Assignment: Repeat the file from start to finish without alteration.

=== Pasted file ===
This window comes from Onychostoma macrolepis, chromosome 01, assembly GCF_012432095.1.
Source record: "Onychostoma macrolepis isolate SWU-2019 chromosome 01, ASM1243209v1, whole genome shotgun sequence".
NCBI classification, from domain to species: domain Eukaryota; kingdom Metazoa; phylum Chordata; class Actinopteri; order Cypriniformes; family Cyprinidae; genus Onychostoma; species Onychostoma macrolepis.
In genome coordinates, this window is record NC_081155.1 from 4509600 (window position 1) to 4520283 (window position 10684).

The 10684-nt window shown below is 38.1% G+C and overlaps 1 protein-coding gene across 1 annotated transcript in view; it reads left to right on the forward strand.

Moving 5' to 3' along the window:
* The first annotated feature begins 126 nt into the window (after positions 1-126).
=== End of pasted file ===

This window comes from Onychostoma macrolepis, chromosome 01, assembly GCF_012432095.1.
Source record: "Onychostoma macrolepis isolate SWU-2019 chromosome 01, ASM1243209v1, whole genome shotgun sequence".
NCBI classification, from domain to species: domain Eukaryota; kingdom Metazoa; phylum Chordata; class Actinopteri; order Cypriniformes; family Cyprinidae; genus Onychostoma; species Onychostoma macrolepis.
In genome coordinates, this window is record NC_081155.1 from 4509600 (window position 1) to 4520283 (window position 10684).

The 10684-nt window shown below is 38.1% G+C and overlaps 1 protein-coding gene across 1 annotated transcript in view; it reads left to right on the forward strand.

Moving 5' to 3' along the window:
* The first annotated feature begins 126 nt into the window (after positions 1-126).